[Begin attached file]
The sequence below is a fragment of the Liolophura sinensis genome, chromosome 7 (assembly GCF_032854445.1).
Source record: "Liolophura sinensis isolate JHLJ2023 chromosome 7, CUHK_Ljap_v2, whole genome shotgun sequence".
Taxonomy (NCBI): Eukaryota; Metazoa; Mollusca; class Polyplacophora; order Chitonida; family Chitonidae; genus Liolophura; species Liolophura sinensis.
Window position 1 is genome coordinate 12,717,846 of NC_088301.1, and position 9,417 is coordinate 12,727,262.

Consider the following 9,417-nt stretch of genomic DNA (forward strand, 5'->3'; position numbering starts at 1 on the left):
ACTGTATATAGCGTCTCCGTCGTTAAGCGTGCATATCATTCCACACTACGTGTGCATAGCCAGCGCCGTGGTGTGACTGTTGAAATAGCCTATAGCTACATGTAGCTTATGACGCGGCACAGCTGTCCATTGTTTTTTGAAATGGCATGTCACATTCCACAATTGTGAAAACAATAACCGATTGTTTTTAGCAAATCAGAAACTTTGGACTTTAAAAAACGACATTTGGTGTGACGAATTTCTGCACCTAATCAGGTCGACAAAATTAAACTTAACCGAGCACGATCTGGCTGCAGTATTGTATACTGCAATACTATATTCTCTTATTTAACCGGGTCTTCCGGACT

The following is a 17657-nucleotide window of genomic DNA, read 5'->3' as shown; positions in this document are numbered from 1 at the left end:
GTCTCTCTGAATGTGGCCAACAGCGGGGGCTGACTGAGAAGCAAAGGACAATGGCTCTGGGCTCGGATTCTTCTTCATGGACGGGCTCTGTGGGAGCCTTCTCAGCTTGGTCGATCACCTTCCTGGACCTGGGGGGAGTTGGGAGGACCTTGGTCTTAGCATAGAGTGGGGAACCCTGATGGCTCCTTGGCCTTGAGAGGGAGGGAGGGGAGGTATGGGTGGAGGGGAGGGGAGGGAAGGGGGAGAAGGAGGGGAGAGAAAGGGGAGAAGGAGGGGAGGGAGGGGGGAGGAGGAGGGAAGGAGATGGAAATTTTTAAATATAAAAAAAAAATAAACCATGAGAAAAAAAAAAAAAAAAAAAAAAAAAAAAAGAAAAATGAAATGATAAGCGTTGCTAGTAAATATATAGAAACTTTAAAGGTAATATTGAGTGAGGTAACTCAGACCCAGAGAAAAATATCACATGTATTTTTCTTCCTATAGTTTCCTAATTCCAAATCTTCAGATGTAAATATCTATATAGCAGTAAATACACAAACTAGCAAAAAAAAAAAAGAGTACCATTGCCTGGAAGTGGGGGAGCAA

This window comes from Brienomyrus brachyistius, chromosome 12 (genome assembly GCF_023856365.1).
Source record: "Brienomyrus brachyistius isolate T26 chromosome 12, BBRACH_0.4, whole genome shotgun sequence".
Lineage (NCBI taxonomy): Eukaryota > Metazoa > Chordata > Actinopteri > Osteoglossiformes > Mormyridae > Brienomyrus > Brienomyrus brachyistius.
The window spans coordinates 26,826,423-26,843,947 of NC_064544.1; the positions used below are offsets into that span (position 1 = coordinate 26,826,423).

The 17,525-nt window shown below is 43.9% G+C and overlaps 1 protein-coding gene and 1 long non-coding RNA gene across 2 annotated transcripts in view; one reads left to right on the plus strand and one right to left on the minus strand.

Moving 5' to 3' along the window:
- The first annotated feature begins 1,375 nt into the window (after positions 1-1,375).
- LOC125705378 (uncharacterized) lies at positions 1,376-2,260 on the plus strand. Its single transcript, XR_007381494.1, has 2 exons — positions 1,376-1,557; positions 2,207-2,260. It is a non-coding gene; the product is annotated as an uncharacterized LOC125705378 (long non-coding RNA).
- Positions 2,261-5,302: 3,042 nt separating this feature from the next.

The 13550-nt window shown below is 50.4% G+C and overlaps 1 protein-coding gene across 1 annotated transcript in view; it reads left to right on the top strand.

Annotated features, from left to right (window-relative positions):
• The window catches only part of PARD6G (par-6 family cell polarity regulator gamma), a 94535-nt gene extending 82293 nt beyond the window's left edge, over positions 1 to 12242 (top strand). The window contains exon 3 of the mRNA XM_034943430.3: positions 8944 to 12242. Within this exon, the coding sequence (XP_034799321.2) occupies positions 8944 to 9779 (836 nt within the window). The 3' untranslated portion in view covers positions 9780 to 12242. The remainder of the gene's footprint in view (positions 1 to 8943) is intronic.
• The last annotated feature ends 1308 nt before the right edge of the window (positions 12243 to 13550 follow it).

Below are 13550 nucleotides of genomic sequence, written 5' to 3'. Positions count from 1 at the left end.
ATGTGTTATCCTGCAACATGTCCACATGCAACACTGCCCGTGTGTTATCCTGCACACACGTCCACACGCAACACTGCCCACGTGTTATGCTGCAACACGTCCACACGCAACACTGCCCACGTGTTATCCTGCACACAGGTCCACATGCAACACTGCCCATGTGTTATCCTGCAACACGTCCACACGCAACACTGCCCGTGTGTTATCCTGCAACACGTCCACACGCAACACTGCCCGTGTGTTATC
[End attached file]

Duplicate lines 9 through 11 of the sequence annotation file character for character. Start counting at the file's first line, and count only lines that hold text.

This window comes from Brienomyrus brachyistius, chromosome 12 (genome assembly GCF_023856365.1).
Source record: "Brienomyrus brachyistius isolate T26 chromosome 12, BBRACH_0.4, whole genome shotgun sequence".
Lineage (NCBI taxonomy): Eukaryota > Metazoa > Chordata > Actinopteri > Osteoglossiformes > Mormyridae > Brienomyrus > Brienomyrus brachyistius.